The Rabbitohs and Bulldogs both had points to prove heading into Round 3, and both made them. Few would have predicted the pasting Canterbury handed out to the Roosters, who after two rounds looked like the attacking force to be reckoned with, while Souths never looked in trouble against a hapless Cronulla on Monday night in trying conditions.
So how do they approach this Easter Monday clash?
South Sydney were perhaps hampered by the rain in an encounter that saw them make 11 errors and miss 27 tackles in Round 3, and despite Cronulla getting the first points on the board, Souths’ three tries in 10 minutes during the first stanza – and fourth just two minutes after half-time – were more than enough to put the game away.
The Rabbitohs were fired up after narrowly losing to the Titans in Round 2 in golden point extra time and hooker Issac Luke was leaving nothing to chance gaining 154 metres from 14 runs – 105 of those coming out of dummy-half. This is where Luke hurts teams, darting with speed and catching slow markers out of position to grab some quick metres or earn his side a penalty.
The much-hyped South Sydney pack has started to gather some force, too. Against Cronulla only Sam Burgess failed to crack the 100-metre mark for runs – and he wasn’t far off with 87 metres. Captain Roy Asotasi led from the front making 19 tackles and 154 metres, while fellow prop Luke Stuart was just as strong (18 tackles and 132 metres).
That said, they’ll need to put in as big a performance on Monday to keep out the ’Dogs, who have won seven of the eight matches played at ANZ.
There was plenty to find wrong in the Bulldogs’ game from Rounds 1 and 2, but they righted the ship and put in an effort so improved last Sunday it was hard to believe they were the same team that went down to the Knights and Dragons.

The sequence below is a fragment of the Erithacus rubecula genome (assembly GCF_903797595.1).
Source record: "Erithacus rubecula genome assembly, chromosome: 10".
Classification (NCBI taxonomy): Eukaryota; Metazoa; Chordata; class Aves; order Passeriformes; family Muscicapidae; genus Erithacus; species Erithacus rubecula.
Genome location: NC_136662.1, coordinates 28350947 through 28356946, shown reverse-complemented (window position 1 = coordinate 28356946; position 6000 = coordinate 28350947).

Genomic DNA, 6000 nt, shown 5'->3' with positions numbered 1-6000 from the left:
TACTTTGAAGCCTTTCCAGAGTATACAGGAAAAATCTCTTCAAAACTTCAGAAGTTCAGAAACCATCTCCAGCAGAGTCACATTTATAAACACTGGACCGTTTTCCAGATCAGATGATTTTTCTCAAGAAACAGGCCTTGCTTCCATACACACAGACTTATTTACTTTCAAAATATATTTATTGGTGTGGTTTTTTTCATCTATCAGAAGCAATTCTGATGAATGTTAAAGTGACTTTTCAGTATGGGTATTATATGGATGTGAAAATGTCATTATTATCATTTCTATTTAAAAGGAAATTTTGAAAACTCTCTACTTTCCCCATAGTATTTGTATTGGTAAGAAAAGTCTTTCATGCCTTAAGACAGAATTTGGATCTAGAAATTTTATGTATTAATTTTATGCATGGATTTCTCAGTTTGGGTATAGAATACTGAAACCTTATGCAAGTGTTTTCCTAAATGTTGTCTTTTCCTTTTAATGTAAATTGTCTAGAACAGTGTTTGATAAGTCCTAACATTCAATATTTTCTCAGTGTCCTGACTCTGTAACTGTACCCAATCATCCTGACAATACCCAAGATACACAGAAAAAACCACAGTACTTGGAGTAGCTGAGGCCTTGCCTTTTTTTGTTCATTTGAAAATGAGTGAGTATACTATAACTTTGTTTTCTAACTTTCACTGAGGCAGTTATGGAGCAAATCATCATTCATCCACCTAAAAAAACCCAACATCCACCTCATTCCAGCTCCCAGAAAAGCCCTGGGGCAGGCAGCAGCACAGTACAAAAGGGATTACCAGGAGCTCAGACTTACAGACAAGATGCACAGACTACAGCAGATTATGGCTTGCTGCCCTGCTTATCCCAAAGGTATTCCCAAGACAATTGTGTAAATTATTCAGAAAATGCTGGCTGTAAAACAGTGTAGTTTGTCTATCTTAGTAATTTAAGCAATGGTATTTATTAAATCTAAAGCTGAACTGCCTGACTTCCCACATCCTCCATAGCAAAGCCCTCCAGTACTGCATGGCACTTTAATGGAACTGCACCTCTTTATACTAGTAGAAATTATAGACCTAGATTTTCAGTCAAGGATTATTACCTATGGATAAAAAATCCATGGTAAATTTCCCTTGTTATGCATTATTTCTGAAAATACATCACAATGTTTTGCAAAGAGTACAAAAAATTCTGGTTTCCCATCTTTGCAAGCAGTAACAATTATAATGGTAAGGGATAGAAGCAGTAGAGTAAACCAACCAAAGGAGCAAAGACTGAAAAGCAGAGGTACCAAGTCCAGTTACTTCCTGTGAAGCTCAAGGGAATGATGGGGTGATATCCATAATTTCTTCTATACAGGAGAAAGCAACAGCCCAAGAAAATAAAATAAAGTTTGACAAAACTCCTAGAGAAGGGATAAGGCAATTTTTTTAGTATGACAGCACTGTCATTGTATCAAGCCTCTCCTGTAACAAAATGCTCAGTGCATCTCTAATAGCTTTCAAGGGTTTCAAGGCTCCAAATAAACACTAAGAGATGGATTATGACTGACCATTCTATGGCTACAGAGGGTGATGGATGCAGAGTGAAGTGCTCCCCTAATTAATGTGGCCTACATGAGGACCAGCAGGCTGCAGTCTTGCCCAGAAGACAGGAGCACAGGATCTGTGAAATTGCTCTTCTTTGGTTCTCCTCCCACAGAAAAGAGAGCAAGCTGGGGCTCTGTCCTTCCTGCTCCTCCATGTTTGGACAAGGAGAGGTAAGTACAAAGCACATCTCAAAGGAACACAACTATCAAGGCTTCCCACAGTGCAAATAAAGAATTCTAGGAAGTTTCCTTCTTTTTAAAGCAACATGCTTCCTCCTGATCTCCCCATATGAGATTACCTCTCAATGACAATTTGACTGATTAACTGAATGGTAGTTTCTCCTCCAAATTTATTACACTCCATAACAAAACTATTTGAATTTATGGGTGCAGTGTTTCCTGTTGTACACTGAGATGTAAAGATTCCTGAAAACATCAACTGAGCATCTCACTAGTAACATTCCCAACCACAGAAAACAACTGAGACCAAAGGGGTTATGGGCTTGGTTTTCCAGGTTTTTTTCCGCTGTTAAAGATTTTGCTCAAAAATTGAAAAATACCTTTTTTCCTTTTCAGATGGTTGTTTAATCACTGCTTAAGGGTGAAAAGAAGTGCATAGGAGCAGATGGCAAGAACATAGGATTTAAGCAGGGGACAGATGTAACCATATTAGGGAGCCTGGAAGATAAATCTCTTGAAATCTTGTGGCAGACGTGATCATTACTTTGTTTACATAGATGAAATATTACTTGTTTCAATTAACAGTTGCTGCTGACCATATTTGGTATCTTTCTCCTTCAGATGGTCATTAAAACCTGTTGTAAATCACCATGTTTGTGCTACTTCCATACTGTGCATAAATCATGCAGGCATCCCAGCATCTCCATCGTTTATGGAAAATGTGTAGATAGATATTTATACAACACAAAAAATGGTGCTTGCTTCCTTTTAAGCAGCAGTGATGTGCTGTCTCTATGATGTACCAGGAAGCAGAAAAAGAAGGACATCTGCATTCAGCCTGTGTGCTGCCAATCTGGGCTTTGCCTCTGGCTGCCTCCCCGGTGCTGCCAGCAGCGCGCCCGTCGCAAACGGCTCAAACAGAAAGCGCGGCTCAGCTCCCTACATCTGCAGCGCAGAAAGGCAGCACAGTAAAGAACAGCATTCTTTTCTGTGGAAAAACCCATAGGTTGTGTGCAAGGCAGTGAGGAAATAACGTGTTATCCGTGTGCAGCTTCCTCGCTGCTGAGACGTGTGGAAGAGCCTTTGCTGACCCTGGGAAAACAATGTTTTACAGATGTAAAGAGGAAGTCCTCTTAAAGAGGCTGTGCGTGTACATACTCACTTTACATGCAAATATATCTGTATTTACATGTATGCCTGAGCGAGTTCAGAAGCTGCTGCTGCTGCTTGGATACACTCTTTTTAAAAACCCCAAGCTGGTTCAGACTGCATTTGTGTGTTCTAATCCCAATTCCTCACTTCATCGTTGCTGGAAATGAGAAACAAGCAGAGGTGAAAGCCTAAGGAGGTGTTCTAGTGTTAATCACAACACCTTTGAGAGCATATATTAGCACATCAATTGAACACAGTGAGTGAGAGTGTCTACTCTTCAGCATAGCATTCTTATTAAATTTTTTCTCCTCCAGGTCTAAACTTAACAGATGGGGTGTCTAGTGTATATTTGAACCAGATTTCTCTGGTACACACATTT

Their 60 points against the Roosters was enough to catapult them from 15th to seventh and the performance showed the pressure of two opening losses meant little. Many teams would take their foot off the pedal when opening up a lead as they did, but a 30-point haul in each half and continuous attacking probes to the final siren proved they still have what it takes to be considered among the threats for this year’s title.
Ben Hannant put in a mammoth effort, making 15 tackles and also 17 runs for 166 metres, almost half of those from hit-ups alone. The representative prop showed he’s as committed to the club as he’s ever been, despite the reports of his desire to move back to Queensland. Yileen Gordon was also potent off the bench, receiving the ball 15 times for 110 metres gained.
It’s the work of these forwards for both teams that will be crucial in this Monday night clash. Both like to put in the hard work in the first few tackles before spreading the ball to fast backs, and though the Bulldogs’ right side of Jamal Idris and Steve Turner bared its teeth last week, it’s on Canterbury’s left (Goodwin and Morris) and Souths’ right (Merritt and Champion) where you can expect to see a lot of action.